Your vote is your voice, your choice. Voting gives you an opportunity for change and can make a difference how things are done in the country, in your community and even in your school. Please go to our Mock Election page to vote for your favorite book character. We will announce the winner next week here in the blog.
Protest happen around the world in countries with different types of government. What makes protest special in our democracy? The right to protest is protected by the Constitution in the first amendment:
Congress shall make no law respecting an establishment of religion, or prohibiting the free exercise thereof; or abridging the freedom of speech, or of the press; or the right of the people peaceably to assemble, and to petition the Government for a redress of grievances.
5 Days of Democracy- Meet Rocky River Councilwoman Christine Morris!
What kind of work does City Council do for the city of Rocky River?
City Council in Rocky River researches and votes on legislation. Most of that legislation is about how the city spends money and what projects that the city would like to do. One of us is usually given a proposal by one of the departments in the city about how they suggest we spend money or projects they deem we need. We question and research alongside said department, present to all council members, and take a vote.
What kind of experience or skill requirements are there to run for council?
The only requirement to run for council is that you be a resident of Rocky River for one year. It’s helpful though if you like talking to people and can speak in front of people. I’m still working on public speaking!!
Why did you decide it was important to run for council?
I wanted the council to be representative. There were no women on council, nor were there any Democrats.
Sometimes people feel like their vote doesn’t count. Do you feel that every vote was important in your election?
YES!! I won the race by around 16 votes. That’s very few in a town of 20,000.
How can citizens be involved in city council?
Citizens can come to meetings, they can present ideas to the council or to the mayor, they can work with the city in other groups like the Green Team or the Beautification Committee. They can serve on other city boards and organizations, like the Building and Zoning Appeals Board or the Parks and Recreation Commission. It takes a lot of people working together to make a city run well.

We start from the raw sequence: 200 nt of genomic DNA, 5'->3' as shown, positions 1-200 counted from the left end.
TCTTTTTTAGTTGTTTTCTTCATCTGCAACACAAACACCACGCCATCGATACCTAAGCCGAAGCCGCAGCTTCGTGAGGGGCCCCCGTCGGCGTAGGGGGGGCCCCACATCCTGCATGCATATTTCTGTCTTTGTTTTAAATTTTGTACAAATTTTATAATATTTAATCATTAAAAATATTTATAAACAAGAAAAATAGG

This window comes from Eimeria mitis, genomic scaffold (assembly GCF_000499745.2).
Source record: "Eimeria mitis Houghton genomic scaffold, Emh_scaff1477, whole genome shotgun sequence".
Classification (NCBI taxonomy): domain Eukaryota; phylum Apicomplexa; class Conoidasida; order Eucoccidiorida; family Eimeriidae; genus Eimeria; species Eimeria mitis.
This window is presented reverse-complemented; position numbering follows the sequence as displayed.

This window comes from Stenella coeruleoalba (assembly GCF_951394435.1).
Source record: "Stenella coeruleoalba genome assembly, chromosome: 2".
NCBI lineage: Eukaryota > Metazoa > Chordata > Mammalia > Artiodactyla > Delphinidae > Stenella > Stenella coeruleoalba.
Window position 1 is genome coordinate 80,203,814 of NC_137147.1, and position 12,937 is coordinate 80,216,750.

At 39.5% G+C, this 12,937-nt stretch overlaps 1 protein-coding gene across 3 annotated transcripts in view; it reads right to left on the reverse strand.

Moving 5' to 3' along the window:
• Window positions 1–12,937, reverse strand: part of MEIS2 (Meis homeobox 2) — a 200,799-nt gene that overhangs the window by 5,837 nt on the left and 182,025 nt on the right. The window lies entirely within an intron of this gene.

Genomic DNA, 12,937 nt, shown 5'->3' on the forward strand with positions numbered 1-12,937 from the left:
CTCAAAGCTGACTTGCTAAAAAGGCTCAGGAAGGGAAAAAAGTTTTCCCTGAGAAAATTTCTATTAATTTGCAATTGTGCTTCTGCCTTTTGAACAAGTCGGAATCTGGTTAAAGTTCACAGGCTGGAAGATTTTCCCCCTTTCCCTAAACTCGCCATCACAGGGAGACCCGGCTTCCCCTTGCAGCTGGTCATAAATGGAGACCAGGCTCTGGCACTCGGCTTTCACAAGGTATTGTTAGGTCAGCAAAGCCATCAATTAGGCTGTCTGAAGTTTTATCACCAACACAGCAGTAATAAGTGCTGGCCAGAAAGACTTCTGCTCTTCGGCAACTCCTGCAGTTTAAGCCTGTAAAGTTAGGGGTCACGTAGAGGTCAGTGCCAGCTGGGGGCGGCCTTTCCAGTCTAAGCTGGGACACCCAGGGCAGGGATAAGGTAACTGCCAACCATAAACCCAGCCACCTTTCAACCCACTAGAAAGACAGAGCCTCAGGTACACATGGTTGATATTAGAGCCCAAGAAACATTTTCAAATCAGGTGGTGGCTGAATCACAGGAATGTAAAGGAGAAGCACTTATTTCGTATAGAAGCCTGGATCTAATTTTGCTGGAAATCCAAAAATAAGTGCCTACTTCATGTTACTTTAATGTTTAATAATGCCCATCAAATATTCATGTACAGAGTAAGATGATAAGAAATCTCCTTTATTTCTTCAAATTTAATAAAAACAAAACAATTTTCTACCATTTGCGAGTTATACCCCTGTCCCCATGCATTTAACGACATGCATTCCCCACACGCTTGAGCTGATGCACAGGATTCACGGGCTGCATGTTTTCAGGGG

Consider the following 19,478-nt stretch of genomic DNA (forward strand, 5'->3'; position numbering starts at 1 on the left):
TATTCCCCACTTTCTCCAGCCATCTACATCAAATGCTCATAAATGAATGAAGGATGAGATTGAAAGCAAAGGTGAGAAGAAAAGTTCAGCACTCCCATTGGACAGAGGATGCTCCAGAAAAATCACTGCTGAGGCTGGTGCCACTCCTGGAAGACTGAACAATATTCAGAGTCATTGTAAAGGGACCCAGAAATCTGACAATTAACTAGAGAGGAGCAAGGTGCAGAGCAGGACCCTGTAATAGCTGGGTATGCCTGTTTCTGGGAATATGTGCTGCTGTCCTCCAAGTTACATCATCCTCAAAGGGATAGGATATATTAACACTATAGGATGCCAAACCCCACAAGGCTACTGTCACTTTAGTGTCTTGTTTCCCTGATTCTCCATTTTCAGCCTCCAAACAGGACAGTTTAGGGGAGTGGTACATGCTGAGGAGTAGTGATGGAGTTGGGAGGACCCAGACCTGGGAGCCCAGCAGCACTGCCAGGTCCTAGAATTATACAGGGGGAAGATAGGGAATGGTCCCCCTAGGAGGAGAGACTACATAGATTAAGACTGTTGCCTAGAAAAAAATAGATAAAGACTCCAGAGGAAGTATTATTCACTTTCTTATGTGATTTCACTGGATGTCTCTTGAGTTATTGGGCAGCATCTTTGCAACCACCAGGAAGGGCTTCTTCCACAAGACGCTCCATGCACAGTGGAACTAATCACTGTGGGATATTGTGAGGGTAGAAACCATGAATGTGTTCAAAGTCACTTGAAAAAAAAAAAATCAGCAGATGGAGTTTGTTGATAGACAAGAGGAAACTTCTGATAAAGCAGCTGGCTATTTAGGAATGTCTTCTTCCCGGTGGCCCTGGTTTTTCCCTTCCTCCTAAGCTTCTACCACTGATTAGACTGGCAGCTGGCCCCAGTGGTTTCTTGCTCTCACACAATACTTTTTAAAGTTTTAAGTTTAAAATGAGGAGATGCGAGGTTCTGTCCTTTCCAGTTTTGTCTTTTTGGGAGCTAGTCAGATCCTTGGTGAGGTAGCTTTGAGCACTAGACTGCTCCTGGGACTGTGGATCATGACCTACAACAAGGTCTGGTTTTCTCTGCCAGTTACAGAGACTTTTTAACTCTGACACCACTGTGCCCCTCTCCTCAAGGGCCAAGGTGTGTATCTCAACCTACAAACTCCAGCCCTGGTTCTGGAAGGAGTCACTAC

What do you like most about your job?
I like that I get to advocate for things I believe in. I brought an idea to the city to get a charging station installed on the city hall campus. I worked with the services department to write a grant and get a plan in place. Fingers crossed it goes through! I am working to embrace other types of technology and tools that will make our city footprint less carbon reliant.
Why should kids and their families care about their local government?
People should care because it affects their everyday life. We vote and or oversee things that you would take for granted: on whether to fund parks, what the rec center can offer, the garbage pickup, the roads, and also what is allowed in buildings and remodeling, the businesses, the list goes on. It’s not glamorous but it’s important!
Is there anything else you would like to share about your job, the importance of participating in democracy, or citizenship?
Mostly, it makes me feel good that I can participate in my community. It has also made me think more about what it takes to make a city or a group get and stay organized and what it takes to make those cities or groups run smoothly for everyone.
The word Democracy describes a form of government. The word comes from two Greek words that mean “rule by the people.” In a democracy the people have a say in how the government is run. They do this by voting. Source: kids.britannica.com